Risk Behaviors in a Rural Community With a Known Point-Source Exposure to Chronic Wasting Disease

Chronic Wasting Disease (CWD), a prion disease of cervids, is now documented in 24 US states, 4 Canadian provinces, and South Korea, producing a potential for transmission of CWD prions to humans and other animals globally. In 2005, CWD spread for the first time from the Midwest to more densely populated regions on the East Coast. As a result, a large cohort of people attending a wild game feast in upstate New York were exposed to and ingested meat from a deer that was subsequently confirmed to be positive for CWD. We have been assessing this exposure yearly since 2005 to 1) determine if individuals exposed in a variety of ways to a CWD infected animal have health issues or symptoms which may be related to the development of a human prion-like disease; and 2) to determine if exposed individuals have altered their general risk behaviors since the point-source exposure occurred.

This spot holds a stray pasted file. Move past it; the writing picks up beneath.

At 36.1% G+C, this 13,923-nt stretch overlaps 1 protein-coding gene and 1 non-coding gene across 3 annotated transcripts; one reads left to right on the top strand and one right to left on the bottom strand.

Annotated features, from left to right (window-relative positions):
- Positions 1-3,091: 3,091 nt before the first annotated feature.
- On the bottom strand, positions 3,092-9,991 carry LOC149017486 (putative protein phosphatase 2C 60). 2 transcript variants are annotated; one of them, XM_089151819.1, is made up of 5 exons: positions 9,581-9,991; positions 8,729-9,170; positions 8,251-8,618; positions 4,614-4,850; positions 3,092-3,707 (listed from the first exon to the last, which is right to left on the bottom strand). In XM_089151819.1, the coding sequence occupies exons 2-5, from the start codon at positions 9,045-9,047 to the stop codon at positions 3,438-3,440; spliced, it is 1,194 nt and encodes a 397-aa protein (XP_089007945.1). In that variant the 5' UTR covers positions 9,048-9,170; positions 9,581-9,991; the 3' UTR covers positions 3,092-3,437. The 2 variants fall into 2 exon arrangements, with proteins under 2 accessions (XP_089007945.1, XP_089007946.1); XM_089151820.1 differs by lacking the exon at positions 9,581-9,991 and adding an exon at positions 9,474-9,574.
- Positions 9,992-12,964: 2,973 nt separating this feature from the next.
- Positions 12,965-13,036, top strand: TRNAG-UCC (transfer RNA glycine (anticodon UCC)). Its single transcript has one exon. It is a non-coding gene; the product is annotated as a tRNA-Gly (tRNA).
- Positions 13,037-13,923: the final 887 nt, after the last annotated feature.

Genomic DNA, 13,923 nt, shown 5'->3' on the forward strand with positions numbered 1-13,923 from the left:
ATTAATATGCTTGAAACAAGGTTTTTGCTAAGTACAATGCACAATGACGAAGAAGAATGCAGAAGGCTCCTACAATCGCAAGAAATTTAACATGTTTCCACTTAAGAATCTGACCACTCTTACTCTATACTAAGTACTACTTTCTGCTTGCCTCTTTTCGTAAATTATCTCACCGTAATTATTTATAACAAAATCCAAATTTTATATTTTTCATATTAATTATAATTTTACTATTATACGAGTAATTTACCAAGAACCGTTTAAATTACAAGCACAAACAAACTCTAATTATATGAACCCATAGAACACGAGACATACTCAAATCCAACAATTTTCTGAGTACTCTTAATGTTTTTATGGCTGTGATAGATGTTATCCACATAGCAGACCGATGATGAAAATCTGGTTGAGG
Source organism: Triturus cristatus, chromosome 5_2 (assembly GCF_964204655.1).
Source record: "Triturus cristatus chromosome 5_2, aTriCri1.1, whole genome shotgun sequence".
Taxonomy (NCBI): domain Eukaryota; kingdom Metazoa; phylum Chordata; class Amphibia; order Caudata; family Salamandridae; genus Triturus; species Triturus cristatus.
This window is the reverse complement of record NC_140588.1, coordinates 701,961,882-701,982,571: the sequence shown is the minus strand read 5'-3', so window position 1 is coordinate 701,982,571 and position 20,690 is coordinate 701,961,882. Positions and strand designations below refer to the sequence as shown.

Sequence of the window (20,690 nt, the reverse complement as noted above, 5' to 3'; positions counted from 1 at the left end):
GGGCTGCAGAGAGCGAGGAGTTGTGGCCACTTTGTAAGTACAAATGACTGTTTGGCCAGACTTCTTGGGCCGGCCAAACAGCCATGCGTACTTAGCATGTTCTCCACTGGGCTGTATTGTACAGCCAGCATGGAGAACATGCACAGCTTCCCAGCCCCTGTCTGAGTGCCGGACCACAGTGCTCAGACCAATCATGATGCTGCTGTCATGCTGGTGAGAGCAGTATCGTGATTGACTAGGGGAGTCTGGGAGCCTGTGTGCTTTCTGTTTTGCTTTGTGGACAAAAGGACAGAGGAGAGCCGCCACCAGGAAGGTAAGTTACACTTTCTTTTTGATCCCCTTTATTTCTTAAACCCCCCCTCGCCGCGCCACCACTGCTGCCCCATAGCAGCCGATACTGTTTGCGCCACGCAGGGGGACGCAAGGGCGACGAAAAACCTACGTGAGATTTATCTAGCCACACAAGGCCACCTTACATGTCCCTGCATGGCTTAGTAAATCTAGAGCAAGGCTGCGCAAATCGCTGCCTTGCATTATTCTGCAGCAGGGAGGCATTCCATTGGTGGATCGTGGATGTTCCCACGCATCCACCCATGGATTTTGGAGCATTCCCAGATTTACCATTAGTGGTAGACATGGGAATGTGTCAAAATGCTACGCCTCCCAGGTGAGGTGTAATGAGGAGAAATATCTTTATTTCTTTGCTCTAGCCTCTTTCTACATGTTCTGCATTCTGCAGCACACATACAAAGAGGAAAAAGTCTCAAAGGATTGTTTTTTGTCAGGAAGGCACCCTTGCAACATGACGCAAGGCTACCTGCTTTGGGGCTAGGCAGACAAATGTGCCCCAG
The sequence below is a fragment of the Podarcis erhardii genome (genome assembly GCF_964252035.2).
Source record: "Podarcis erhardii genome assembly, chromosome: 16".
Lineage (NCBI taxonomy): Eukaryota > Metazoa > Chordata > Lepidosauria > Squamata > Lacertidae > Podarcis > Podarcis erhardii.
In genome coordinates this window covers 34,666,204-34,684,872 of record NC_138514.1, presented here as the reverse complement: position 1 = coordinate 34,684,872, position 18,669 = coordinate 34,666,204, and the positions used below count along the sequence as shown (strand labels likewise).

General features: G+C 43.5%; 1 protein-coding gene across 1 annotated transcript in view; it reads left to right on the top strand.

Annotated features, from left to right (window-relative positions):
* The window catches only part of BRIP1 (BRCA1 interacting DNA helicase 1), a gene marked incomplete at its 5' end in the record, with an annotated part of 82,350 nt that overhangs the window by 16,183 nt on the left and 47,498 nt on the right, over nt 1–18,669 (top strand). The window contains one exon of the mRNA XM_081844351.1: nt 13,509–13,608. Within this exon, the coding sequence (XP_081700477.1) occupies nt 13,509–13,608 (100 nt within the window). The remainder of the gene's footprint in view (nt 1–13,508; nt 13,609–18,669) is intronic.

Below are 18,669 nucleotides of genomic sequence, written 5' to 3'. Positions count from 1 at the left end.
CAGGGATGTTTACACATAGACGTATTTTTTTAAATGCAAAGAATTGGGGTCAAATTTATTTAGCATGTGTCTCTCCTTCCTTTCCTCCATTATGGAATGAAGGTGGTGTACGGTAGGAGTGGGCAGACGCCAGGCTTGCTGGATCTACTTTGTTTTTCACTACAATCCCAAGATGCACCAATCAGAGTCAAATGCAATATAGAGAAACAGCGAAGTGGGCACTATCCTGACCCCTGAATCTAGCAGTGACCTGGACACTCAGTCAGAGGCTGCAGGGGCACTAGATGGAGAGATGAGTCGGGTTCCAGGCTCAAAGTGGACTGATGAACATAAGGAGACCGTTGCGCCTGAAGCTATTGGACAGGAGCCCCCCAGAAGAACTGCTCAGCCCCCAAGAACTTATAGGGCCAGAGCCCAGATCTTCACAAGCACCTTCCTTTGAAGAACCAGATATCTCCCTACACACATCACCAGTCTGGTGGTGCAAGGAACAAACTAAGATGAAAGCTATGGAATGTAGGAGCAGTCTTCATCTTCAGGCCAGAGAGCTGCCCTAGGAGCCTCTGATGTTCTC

A map showing areas of North America with the heaviest concentration of Chronic Wasting Disease. The maps shows three areas with heavy concentration in Saskatchewan, Canada, Colorado, U.S. and Illinois, U.S.

Map credit: Bryan Richards, USGS National Wildlife Health Center. Public domain